Over-Soul, poets, and awkward school dances

It is an overcast morning that reminds me of my year in Pennsylvania some time ago.  I am looking forward to the return of my Florida sunshine.  Just returned from breakfast with a good friend, and I am mindful of the joy of sharing our journey with kindred souls.  I've found such souls in unexpected places.  Three thoughts on this day, as has become customary:


1. I have been mulling over Emerson's short essay on the "Over-Soul."  It is remarkable to re-conceive God (as you may wish to name him or her, or not) and to engage in the process of stripping back and closely inspecting the essence that has historically come with ones own spiritual formation.  Finding of God and of the self again.  That we call the process "formation" in some settings is even in itself remarkable.  The great questions evolve: "who is the vessel, and who and what is the potter?" 


2. Rilke has been a good companion in this season.  I ran across comments of Dietrich Bonhoeffer during his imprisonment that Rilke left him cold at the time.  Acceptance that different voices find us at different moments, but honest surprise.  A certain awareness is required for me to receive Rilke and other poetry right now.  It varies in hours and days.  Also making the acquaintance of Rumi and Blake.  I resonate with Thomas Merton's observation to novitiates that the poet today may fill the role of the monk of old.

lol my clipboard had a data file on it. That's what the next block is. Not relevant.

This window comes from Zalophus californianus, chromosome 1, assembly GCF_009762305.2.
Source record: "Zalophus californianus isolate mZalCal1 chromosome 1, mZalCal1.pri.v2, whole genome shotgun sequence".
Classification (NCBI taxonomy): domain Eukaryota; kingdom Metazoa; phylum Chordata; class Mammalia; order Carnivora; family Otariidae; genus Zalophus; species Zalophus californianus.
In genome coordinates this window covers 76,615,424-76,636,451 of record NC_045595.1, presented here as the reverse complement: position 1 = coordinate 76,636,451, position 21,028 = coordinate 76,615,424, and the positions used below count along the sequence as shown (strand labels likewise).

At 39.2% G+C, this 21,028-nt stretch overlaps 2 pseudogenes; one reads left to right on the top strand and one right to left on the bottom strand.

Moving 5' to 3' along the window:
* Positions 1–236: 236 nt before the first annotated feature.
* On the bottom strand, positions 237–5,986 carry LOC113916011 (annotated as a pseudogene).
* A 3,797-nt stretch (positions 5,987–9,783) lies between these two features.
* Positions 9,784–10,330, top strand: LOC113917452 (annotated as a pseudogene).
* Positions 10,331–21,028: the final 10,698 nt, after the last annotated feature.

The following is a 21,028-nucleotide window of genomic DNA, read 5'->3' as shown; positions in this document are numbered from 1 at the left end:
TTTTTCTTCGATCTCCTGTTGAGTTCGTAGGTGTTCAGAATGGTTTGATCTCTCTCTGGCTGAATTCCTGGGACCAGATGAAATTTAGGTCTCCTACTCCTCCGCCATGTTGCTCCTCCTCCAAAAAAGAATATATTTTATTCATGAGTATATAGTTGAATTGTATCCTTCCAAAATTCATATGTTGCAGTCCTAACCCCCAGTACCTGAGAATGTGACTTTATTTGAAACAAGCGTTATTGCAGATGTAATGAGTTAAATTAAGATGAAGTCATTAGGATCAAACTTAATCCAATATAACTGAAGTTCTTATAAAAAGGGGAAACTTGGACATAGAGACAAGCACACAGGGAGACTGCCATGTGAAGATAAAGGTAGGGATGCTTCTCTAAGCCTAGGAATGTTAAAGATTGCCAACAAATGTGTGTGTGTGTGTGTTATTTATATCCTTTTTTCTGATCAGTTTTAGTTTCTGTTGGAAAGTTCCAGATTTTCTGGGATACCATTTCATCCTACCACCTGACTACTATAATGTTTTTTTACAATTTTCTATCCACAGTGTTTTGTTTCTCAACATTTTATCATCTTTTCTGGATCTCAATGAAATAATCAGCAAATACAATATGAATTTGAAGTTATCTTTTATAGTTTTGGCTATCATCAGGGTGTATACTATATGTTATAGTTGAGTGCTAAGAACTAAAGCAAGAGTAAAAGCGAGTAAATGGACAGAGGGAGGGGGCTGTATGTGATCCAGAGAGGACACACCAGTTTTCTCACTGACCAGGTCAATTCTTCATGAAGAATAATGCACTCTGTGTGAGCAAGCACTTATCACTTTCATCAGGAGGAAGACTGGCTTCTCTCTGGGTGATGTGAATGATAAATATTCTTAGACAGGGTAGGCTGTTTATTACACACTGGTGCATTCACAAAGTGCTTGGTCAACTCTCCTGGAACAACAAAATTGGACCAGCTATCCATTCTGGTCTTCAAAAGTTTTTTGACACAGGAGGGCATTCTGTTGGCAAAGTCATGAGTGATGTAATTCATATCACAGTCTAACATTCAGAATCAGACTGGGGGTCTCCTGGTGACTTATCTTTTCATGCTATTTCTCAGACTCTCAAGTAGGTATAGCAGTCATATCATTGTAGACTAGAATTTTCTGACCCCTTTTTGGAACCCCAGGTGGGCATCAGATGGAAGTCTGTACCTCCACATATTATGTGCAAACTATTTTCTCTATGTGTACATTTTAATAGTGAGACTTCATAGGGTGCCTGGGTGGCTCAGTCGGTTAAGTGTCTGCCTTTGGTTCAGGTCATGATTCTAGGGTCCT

3. Constant change as the only true constant.  I'll leave you with a piece of writing from recent months:


old wooden floor


one of the clearest memories
of my boyhood
is of an Indiana gymnasium
as a first grader


where an otherwise unremarkable dance was had
and seemingly everyone
could let go in a way
that I could not


they danced


and I held on tight
did what I could do
walking the perimeter
watching from the edge


and it was only years later
that I could let go and dance
and even then only with the help
of Jack
or Jose
or some other or another


I let go now
with my kids, when I can
usually after dishes
forgetting the serious man
I think I must be


we dance and twist and yell and laugh
if only I'd do it more


I'd like to help that boy let go in that Indiana schoolhouse
grab his hand, pull him out there
make a fool of myself, make him laugh


perhaps he'd say the same of me


but maybe the truth is
he showed up
late
but showed up to dance with all his soul, nonetheless

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